Get the Facts: The Three Prongs of CM at-Risk Selections
Date posted: July 13, 2015
written by Tommy Goodyear, Senior Project Manager
As contractors, we are constantly asked about the benefits of a Construction Management (CM) at-Risk project delivery method versus a traditional hard bid process. There is a wealth of information regarding this topic online. Experts outline the cost-saving advantages of collaboration between architect, owner and contractor from the project’s conception.
We have found that the CM at-Risk method develops team trust that is not realized in the hard bid process. By the time construction begins, the entire project team is confident in their knowledge of the design plans and the subcontractors that will be performing the work. Perhaps most importantly, however, is the knowledge that both architect and contractor have done everything in their power to provide an efficient and competitive cost program for the owner.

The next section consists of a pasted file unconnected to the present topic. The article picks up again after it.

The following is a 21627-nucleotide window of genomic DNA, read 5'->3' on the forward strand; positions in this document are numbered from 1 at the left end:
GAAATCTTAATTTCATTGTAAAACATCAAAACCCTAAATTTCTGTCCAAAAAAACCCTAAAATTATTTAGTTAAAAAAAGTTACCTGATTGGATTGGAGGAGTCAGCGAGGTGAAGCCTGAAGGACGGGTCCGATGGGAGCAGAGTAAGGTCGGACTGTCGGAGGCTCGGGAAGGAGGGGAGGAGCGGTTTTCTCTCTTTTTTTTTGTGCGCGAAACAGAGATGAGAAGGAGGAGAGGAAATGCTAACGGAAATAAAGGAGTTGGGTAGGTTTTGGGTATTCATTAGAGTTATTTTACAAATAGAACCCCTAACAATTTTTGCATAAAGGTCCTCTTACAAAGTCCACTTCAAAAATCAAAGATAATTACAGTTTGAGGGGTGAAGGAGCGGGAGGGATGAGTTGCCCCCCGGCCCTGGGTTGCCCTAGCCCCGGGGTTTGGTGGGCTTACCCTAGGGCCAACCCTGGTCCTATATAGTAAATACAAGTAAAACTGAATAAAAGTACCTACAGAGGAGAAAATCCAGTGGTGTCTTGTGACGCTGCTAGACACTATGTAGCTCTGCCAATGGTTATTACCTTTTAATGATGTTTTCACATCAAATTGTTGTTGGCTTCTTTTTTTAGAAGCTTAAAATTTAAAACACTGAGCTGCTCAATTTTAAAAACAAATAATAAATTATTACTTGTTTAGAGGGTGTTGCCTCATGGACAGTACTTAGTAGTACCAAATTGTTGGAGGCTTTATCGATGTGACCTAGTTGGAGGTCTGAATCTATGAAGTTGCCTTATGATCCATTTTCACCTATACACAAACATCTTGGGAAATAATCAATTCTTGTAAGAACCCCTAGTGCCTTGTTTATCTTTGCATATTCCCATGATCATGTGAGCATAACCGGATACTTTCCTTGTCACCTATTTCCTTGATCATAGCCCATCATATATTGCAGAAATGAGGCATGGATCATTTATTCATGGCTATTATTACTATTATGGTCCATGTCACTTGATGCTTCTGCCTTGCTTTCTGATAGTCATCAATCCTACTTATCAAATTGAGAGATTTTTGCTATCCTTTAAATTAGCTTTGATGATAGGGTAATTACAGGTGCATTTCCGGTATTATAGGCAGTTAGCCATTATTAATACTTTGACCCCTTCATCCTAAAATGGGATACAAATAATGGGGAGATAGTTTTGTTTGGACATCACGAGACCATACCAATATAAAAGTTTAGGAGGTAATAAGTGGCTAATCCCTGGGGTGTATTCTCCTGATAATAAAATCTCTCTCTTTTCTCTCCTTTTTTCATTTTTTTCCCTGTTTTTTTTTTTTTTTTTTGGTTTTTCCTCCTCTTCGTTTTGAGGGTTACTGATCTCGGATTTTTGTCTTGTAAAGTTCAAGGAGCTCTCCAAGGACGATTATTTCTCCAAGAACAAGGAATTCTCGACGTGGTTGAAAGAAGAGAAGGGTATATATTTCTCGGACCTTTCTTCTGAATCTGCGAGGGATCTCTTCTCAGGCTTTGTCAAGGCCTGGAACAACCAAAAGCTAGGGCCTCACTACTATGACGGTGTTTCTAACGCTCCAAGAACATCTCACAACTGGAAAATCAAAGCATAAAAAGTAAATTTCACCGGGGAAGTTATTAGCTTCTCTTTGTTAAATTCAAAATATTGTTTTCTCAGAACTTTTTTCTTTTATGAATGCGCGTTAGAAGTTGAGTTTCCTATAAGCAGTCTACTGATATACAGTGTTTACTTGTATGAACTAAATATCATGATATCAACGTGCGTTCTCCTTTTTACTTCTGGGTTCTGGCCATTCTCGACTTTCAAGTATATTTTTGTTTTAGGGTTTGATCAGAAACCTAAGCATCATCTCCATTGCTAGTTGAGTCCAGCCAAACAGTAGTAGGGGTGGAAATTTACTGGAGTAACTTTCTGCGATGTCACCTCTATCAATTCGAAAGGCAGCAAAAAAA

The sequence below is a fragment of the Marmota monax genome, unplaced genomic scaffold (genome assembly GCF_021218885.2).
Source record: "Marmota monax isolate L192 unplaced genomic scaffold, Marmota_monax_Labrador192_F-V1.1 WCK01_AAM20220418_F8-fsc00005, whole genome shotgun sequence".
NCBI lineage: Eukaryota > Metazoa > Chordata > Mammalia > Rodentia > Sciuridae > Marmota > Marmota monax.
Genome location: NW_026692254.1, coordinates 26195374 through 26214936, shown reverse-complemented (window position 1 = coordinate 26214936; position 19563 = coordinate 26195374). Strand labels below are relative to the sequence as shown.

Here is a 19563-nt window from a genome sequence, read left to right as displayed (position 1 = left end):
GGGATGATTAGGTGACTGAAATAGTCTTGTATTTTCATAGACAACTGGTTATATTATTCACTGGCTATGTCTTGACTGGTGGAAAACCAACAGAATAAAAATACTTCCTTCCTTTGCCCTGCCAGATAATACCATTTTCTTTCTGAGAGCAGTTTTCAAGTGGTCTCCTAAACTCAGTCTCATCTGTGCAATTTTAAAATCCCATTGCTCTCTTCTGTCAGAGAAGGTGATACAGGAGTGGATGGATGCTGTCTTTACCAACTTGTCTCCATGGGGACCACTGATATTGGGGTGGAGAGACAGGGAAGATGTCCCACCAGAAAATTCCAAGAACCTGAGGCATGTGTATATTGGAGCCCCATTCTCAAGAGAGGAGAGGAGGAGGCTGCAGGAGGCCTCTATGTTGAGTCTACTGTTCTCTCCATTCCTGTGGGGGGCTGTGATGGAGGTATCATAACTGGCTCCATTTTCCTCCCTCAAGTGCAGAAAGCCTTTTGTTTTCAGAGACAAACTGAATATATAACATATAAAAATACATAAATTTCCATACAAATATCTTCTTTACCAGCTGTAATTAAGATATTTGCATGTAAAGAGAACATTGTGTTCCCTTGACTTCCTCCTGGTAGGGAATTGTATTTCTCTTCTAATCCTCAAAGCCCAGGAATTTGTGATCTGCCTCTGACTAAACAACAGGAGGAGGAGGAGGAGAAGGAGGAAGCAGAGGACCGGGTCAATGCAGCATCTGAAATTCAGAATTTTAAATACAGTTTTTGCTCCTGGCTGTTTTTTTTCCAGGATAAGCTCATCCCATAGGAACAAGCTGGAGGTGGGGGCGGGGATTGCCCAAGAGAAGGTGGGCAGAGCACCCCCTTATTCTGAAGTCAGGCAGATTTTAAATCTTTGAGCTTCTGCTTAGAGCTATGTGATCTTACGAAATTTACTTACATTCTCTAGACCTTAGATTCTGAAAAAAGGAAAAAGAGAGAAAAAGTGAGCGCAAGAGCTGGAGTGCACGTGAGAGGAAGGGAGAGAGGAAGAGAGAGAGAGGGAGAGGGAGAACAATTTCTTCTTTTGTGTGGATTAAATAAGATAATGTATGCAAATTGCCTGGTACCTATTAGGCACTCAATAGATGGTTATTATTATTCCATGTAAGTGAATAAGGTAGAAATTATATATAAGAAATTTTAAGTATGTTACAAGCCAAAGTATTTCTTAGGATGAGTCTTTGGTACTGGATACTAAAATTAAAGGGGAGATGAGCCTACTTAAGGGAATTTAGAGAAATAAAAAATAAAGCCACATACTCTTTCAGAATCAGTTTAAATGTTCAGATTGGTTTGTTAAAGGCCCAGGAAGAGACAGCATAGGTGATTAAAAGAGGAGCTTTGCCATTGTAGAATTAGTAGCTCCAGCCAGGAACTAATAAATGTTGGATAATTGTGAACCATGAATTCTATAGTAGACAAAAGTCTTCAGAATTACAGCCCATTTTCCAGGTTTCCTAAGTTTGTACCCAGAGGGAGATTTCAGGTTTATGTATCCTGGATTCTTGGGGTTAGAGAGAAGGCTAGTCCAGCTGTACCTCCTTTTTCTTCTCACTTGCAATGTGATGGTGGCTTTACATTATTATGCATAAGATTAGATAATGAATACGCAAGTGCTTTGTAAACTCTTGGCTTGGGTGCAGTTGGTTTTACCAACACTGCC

Experience has taught us that sometimes owners do not request all of the information necessary in selecting a general contractor through the CM at-Risk process. Contractors should be required to submit not only a construction fee, but also a preconstruction fee and a general conditions package. These three items represent dollars going to the contractor in lieu of being spent on the program of the project.
The Thomson-McDuffie Government Complex is a perfect example of a project built on trust through the CM process. The McDuffie County Commission issued an RFQ/RFP for their new government complex. R. W. Allen submitted qualifications and was one of four short-listed firms.
In the Request for Proposals, McDuffie County only asked for a construction fee. They did not request a preconstruction fee or general conditions. Later, the commission requested a re-submission by all firms to include their preconstruction fee and general conditions package before final selection. The difference in total cost translated to a $372,000 savings that could be used in the construction of the project. Additionally, R. W. Allen was able to return $335,000 to the McDuffie County Commission during construction in the form of buy-out savings and unused contingency.
By asking for the correct information and ultimately by selecting R. W. Allen as their general contractor, the McDuffie County Commission saved a total of $707,000 on the construction of their government complex.